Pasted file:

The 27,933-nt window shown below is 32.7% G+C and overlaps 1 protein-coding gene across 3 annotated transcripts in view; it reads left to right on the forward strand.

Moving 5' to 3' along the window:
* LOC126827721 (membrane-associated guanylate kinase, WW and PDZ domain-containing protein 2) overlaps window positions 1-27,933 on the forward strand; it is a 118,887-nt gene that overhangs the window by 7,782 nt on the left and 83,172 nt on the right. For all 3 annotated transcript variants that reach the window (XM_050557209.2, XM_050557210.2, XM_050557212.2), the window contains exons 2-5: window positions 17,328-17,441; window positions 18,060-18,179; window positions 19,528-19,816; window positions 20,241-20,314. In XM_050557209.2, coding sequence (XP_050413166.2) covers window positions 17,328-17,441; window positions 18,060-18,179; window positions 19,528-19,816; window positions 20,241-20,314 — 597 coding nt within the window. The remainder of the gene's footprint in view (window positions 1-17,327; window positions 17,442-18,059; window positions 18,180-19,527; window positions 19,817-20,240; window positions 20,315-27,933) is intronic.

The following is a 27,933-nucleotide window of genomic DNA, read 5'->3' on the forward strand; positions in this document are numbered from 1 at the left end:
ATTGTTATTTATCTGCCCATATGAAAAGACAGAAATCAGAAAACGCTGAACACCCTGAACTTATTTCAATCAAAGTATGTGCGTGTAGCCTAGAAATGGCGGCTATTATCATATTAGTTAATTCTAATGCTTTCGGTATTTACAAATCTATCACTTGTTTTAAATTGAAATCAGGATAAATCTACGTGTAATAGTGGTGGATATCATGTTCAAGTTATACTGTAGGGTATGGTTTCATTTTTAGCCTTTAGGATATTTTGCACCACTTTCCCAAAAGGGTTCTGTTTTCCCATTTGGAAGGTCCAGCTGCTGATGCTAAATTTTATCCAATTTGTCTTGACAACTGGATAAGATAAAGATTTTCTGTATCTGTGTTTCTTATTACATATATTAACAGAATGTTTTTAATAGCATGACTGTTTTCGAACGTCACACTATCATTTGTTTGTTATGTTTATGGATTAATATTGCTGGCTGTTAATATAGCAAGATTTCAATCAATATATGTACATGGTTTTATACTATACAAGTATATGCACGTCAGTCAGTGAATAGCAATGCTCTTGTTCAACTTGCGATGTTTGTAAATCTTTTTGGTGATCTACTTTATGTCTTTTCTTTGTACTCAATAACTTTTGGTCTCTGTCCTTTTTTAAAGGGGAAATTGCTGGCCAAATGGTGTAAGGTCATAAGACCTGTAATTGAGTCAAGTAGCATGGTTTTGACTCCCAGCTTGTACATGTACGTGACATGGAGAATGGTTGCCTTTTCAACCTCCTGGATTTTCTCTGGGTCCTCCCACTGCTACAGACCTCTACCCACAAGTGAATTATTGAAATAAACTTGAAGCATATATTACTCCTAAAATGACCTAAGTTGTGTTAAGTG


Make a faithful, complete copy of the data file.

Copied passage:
The 27,933-nt window shown below is 32.7% G+C and overlaps 1 protein-coding gene across 3 annotated transcripts in view; it reads left to right on the forward strand.

Moving 5' to 3' along the window:
* LOC126827721 (membrane-associated guanylate kinase, WW and PDZ domain-containing protein 2) overlaps window positions 1-27,933 on the forward strand; it is a 118,887-nt gene that overhangs the window by 7,782 nt on the left and 83,172 nt on the right. For all 3 annotated transcript variants that reach the window (XM_050557209.2, XM_050557210.2, XM_050557212.2), the window contains exons 2-5: window positions 17,328-17,441; window positions 18,060-18,179; window positions 19,528-19,816; window positions 20,241-20,314. In XM_050557209.2, coding sequence (XP_050413166.2) covers window positions 17,328-17,441; window positions 18,060-18,179; window positions 19,528-19,816; window positions 20,241-20,314 — 597 coding nt within the window. The remainder of the gene's footprint in view (window positions 1-17,327; window positions 17,442-18,059; window positions 18,180-19,527; window positions 19,817-20,240; window positions 20,315-27,933) is intronic.

The following is a 27,933-nucleotide window of genomic DNA, read 5'->3' on the forward strand; positions in this document are numbered from 1 at the left end:
ATTGTTATTTATCTGCCCATATGAAAAGACAGAAATCAGAAAACGCTGAACACCCTGAACTTATTTCAATCAAAGTATGTGCGTGTAGCCTAGAAATGGCGGCTATTATCATATTAGTTAATTCTAATGCTTTCGGTATTTACAAATCTATCACTTGTTTTAAATTGAAATCAGGATAAATCTACGTGTAATAGTGGTGGATATCATGTTCAAGTTATACTGTAGGGTATGGTTTCATTTTTAGCCTTTAGGATATTTTGCACCACTTTCCCAAAAGGGTTCTGTTTTCCCATTTGGAAGGTCCAGCTGCTGATGCTAAATTTTATCCAATTTGTCTTGACAACTGGATAAGATAAAGATTTTCTGTATCTGTGTTTCTTATTACATATATTAACAGAATGTTTTTAATAGCATGACTGTTTTCGAACGTCACACTATCATTTGTTTGTTATGTTTATGGATTAATATTGCTGGCTGTTAATATAGCAAGATTTCAATCAATATATGTACATGGTTTTATACTATACAAGTATATGCACGTCAGTCAGTGAATAGCAATGCTCTTGTTCAACTTGCGATGTTTGTAAATCTTTTTGGTGATCTACTTTATGTCTTTTCTTTGTACTCAATAACTTTTGGTCTCTGTCCTTTTTTAAAGGGGAAATTGCTGGCCAAATGGTGTAAGGTCATAAGACCTGTAATTGAGTCAAGTAGCATGGTTTTGACTCCCAGCTTGTACATGTACGTGACATGGAGAATGGTTGCCTTTTCAACCTCCTGGATTTTCTCTGGGTCCTCCCACTGCTACAGACCTCTACCCACAAGTGAATTATTGAAATAAACTTGAAGCATATATTACTCCTAAAATGACCTAAGTTGTGTTAAGTG